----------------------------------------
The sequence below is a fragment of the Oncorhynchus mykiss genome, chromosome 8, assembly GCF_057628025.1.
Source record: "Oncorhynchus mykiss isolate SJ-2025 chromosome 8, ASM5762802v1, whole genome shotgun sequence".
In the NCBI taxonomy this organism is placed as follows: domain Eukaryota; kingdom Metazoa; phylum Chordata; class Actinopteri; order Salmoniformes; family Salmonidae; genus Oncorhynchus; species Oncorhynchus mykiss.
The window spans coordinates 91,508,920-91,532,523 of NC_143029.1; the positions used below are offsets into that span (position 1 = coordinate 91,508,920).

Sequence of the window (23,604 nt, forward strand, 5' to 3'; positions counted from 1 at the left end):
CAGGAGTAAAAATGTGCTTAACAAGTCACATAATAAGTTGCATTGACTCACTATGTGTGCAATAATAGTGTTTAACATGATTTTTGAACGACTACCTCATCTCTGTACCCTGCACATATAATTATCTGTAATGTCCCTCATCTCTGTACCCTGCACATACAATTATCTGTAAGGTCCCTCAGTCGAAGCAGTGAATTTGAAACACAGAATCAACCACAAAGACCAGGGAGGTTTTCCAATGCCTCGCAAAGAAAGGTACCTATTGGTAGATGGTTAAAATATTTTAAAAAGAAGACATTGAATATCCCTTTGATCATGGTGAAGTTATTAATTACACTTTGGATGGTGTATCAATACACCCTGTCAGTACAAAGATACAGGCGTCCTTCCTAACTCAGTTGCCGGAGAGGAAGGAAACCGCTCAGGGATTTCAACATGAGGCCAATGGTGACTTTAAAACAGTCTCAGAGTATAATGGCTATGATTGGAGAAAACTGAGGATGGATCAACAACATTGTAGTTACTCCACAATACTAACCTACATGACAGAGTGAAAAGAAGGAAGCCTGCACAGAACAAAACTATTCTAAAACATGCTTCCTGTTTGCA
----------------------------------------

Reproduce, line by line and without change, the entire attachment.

The sequence below is a fragment of the Oncorhynchus mykiss genome, chromosome 8, assembly GCF_057628025.1.
Source record: "Oncorhynchus mykiss isolate SJ-2025 chromosome 8, ASM5762802v1, whole genome shotgun sequence".
In the NCBI taxonomy this organism is placed as follows: domain Eukaryota; kingdom Metazoa; phylum Chordata; class Actinopteri; order Salmoniformes; family Salmonidae; genus Oncorhynchus; species Oncorhynchus mykiss.
The window spans coordinates 91,508,920-91,532,523 of NC_143029.1; the positions used below are offsets into that span (position 1 = coordinate 91,508,920).

Sequence of the window (23,604 nt, forward strand, 5' to 3'; positions counted from 1 at the left end):
CAGGAGTAAAAATGTGCTTAACAAGTCACATAATAAGTTGCATTGACTCACTATGTGTGCAATAATAGTGTTTAACATGATTTTTGAACGACTACCTCATCTCTGTACCCTGCACATATAATTATCTGTAATGTCCCTCATCTCTGTACCCTGCACATACAATTATCTGTAAGGTCCCTCAGTCGAAGCAGTGAATTTGAAACACAGAATCAACCACAAAGACCAGGGAGGTTTTCCAATGCCTCGCAAAGAAAGGTACCTATTGGTAGATGGTTAAAATATTTTAAAAAGAAGACATTGAATATCCCTTTGATCATGGTGAAGTTATTAATTACACTTTGGATGGTGTATCAATACACCCTGTCAGTACAAAGATACAGGCGTCCTTCCTAACTCAGTTGCCGGAGAGGAAGGAAACCGCTCAGGGATTTCAACATGAGGCCAATGGTGACTTTAAAACAGTCTCAGAGTATAATGGCTATGATTGGAGAAAACTGAGGATGGATCAACAACATTGTAGTTACTCCACAATACTAACCTACATGACAGAGTGAAAAGAAGGAAGCCTGCACAGAACAAAACTATTCTAAAACATGCTTCCTGTTTGCA